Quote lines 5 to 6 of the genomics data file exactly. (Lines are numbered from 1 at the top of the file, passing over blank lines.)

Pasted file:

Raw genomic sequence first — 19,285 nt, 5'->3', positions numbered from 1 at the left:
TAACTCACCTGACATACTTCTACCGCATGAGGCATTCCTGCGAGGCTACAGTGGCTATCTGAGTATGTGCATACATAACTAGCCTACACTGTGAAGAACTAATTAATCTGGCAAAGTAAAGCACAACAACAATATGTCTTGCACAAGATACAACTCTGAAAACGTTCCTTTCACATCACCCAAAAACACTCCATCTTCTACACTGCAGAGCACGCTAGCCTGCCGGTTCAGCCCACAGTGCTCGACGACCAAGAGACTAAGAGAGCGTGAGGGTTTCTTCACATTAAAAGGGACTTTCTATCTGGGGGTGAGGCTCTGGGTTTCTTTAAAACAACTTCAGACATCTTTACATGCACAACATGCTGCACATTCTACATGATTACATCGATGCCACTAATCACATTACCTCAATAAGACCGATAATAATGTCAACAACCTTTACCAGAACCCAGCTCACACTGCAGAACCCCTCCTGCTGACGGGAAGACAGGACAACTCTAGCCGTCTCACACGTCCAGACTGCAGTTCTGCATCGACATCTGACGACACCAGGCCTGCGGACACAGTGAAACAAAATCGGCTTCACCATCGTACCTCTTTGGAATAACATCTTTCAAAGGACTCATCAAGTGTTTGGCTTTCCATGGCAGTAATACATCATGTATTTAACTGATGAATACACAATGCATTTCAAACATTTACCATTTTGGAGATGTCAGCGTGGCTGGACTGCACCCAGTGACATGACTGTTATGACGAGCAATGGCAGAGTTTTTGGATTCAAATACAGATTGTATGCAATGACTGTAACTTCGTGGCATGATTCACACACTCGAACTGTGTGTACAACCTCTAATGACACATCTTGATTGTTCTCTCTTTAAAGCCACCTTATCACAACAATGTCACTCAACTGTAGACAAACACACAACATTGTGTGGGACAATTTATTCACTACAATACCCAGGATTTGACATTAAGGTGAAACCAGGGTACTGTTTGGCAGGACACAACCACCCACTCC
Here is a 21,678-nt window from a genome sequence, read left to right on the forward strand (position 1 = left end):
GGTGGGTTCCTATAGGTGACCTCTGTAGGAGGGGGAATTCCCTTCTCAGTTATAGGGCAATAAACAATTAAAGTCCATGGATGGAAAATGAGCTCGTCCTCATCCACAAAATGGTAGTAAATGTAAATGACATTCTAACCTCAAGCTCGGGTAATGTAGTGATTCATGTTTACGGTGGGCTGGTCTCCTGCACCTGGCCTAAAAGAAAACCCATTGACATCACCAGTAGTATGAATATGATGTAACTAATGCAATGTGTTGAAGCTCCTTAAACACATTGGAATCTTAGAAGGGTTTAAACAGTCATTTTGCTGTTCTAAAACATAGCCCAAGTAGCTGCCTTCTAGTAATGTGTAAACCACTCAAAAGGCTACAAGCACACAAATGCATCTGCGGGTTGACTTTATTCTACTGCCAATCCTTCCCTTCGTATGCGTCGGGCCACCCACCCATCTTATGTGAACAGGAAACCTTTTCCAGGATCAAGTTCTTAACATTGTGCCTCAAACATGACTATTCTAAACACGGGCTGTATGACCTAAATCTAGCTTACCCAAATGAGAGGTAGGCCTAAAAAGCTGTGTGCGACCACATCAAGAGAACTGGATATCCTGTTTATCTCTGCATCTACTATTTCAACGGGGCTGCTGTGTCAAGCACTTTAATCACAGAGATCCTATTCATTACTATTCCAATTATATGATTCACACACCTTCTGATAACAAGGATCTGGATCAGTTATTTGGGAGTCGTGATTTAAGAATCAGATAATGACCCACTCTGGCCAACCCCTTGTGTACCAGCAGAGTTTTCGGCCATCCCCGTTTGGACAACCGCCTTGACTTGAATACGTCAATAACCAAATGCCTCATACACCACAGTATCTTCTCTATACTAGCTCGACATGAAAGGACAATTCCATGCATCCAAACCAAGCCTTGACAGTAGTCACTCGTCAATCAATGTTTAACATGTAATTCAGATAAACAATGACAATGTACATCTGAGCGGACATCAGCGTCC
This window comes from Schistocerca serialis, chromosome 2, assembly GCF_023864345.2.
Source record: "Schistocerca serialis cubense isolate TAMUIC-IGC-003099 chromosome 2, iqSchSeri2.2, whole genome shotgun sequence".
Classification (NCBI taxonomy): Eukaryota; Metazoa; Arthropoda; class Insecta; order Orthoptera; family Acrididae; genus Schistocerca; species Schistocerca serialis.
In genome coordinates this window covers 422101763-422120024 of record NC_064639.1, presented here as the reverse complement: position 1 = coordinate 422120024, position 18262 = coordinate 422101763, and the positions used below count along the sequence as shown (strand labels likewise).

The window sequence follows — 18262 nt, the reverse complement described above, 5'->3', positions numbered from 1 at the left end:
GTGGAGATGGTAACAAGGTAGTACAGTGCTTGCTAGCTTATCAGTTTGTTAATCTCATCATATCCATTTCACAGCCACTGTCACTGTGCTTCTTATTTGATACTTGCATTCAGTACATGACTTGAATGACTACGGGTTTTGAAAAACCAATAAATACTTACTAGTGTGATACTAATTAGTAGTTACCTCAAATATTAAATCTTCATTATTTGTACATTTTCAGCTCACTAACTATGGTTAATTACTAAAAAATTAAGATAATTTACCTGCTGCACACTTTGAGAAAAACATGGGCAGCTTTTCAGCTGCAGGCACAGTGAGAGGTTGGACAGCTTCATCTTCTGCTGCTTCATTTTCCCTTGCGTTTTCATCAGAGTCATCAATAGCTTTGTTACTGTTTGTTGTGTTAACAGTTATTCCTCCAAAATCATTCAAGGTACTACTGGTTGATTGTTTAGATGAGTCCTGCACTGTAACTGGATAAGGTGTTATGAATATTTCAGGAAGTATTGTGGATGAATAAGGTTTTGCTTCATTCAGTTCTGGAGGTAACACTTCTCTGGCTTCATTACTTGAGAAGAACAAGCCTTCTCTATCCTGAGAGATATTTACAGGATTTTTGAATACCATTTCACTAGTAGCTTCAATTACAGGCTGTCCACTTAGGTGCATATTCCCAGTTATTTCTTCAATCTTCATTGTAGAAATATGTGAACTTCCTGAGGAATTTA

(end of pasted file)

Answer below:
This window comes from Schistocerca serialis, chromosome 2, assembly GCF_023864345.2.
Source record: "Schistocerca serialis cubense isolate TAMUIC-IGC-003099 chromosome 2, iqSchSeri2.2, whole genome shotgun sequence".